New restaurant brings an authentic slice of Italy to Stoneybatter

Food File: Darina Allen brings culinary cachet to Dún Laoghaire book festival

The real Italian quarter

Is Stoneybatter in Dublin 7 becoming the capital's Italian quarter? Stone is a new pizza spot on Manor Street, just a few doors along from Grano, the family-run authentic Italian restaurant famous for its hand-made pastas and €12 two-course lunch deal.

Stone opened on February 11th, and in its first week in business was so busy that the kitchen ran out of dough an hour before closing time on both Saturday and Sunday. Head chef Alessio Torre had prepared and baked 150 pizzas single-handedly on each of those days. He has now recruited a second pizzaiolo to help meet demand.

Manager Sinéad Curran, who has 15 years’ experience in the bar and restaurant business, said they were surprised by the immediate demand for tables at the 50-seater. “We thought we’d ease into it but it has just been full-on since the doors opened.”

The pizzas are what the head chef describes as Pugliese-style, in tribute to his birthplace, but most would know it as Neapolitan, so think puffy rather than thin and crisp. Before opening Stone, Torre worked at two other Dublin pizza restaurants, Pi on George's Street and Rita's in Ranelagh.

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Prices at Stone are keen and ingredients impeccable – a classic Margherita made with San Marzano tomatoes, basil, fior di latte, extra virgin olive oil and Grana Padano cheese is €10. Starters, salads and desserts are also available. stonedublin.com

Now for something completely different

If calorie-counting and carb-cutting are more important to you than authentic ingredients, there is a pizza of a different sort now available from the Dublin Meat Company.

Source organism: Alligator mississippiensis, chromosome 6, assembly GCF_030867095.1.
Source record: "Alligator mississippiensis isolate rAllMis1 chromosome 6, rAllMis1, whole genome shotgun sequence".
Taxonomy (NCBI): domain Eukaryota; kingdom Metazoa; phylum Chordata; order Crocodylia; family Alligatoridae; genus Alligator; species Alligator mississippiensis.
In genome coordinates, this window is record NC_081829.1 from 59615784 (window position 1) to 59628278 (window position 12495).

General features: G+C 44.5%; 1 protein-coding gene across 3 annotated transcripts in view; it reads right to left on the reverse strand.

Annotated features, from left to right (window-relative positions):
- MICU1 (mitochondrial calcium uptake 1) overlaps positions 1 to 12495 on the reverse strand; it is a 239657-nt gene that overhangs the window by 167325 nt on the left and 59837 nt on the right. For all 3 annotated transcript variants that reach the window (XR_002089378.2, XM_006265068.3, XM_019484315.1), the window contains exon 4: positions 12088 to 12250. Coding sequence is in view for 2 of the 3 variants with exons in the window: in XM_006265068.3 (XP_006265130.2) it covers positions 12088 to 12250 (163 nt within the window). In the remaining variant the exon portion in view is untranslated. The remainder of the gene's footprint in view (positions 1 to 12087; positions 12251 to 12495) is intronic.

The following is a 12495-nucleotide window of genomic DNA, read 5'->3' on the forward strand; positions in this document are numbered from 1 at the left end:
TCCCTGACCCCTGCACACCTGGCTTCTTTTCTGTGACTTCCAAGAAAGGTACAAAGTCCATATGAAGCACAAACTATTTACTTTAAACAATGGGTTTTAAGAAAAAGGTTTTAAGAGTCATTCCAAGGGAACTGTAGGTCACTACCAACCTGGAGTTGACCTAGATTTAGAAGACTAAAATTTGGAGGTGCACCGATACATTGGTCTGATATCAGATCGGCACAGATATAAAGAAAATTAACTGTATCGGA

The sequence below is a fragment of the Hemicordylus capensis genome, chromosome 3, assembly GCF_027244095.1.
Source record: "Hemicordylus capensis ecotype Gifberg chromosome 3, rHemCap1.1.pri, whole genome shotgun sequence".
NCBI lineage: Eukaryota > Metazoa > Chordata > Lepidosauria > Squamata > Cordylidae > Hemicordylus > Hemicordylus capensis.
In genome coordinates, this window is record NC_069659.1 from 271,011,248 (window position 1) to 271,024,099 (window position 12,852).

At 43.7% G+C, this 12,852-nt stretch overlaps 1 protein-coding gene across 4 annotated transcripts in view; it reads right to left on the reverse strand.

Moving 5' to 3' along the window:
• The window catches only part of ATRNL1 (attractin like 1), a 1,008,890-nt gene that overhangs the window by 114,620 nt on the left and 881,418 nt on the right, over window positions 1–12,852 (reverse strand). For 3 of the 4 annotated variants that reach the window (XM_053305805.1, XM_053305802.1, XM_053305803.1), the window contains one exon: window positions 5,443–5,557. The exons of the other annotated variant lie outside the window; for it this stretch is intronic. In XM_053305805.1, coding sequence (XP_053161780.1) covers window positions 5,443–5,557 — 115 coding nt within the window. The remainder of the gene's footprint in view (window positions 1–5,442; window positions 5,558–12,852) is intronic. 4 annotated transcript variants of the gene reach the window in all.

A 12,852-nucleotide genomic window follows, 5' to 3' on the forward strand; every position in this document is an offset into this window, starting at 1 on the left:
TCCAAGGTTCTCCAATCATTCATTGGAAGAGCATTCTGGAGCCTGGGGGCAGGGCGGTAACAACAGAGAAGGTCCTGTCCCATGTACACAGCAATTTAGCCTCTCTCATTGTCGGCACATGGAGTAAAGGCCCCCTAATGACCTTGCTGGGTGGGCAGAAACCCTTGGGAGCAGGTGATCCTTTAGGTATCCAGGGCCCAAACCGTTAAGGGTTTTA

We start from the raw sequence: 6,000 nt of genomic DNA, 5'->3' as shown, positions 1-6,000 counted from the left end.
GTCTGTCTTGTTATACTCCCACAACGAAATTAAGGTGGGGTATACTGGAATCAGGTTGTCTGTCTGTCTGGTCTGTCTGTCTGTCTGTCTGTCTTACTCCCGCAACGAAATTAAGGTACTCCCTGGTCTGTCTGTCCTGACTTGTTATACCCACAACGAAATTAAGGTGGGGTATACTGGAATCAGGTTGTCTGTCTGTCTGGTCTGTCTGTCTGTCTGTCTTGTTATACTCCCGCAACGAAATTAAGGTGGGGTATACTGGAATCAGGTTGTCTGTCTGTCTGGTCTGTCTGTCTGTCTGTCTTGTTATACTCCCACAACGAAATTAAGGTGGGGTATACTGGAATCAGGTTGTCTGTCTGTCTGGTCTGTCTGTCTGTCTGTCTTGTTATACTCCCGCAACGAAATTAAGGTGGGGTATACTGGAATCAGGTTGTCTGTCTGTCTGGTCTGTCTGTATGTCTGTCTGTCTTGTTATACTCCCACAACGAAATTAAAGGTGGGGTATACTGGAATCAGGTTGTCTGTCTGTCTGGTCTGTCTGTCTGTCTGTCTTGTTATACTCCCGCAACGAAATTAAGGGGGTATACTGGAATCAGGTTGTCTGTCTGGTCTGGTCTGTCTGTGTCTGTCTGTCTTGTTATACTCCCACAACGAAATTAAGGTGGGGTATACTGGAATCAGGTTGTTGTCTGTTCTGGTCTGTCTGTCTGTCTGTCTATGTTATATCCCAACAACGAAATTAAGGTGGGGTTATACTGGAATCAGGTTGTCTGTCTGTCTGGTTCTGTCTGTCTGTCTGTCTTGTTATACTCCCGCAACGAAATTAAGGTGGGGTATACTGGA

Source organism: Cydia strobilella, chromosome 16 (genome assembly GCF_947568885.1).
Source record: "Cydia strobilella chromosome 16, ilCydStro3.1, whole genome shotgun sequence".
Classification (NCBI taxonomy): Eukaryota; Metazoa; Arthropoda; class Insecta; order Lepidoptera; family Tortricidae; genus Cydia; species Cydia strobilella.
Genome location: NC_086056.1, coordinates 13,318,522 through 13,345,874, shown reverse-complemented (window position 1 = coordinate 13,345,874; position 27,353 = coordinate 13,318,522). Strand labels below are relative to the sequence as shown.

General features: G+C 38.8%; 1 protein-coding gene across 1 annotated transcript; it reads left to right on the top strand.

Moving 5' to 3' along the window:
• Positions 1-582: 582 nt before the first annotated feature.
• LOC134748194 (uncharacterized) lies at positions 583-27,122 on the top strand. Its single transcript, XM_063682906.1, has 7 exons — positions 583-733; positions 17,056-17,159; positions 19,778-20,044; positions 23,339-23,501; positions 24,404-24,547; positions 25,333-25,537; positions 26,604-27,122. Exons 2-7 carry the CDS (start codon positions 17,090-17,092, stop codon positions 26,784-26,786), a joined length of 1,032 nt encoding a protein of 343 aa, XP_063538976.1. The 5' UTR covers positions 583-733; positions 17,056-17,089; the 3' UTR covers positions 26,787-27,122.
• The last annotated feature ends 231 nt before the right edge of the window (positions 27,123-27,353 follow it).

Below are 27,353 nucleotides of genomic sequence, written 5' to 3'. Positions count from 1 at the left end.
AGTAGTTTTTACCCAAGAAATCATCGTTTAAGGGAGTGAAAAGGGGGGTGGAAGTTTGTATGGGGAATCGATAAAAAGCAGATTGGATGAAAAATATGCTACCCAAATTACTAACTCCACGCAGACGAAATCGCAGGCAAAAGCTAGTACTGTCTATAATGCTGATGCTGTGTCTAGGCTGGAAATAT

The Lo-Dough Margherita is being billed as a world exclusive. The base of the pizza, which accounts for 39 of its 302 total calories, is made with a “food innovation”, the ingredients of which are water, wheat fibre (gluten-free), dried free-range egg white, stabiliser (E464), konjac flour, psyllium husk powder and salt.

Lo-Dough is usually sold in a pack of two circular, wrap-like discs than can be used as a substitute for bread. This is the UK company's first manufactured pizza product. It can be sourced from Dublin Meat Company retailers and online at dublinmeatcompany.com, and costs €5.

Food for the Soul

Food for the Soul with Darina Allen is an International Women's Day event taking place on Friday, March 6th, at 6.30pm. It's part of the Mountains to Sea DLR Book Festival (March 26th-29th), and Allen will be in conversation with writer and podcaster Sarah Maria Griffin. The venue is The Studio, at DLR Lexicon in Dún Laoghaire, and tickets cost €15 from mountainstosea.ie.

Go Wild

Some of Ireland's best food treasures are on the 2,500km stretch of the Wild Atlantic Way, and food writers John and Sally McKenna have traversed every inch of it. You can explore their findings in the 2020 edition of Wild Atlantic Way: Where to Eat and Stay, which is published by HarperCollins on March 5th (£9.99).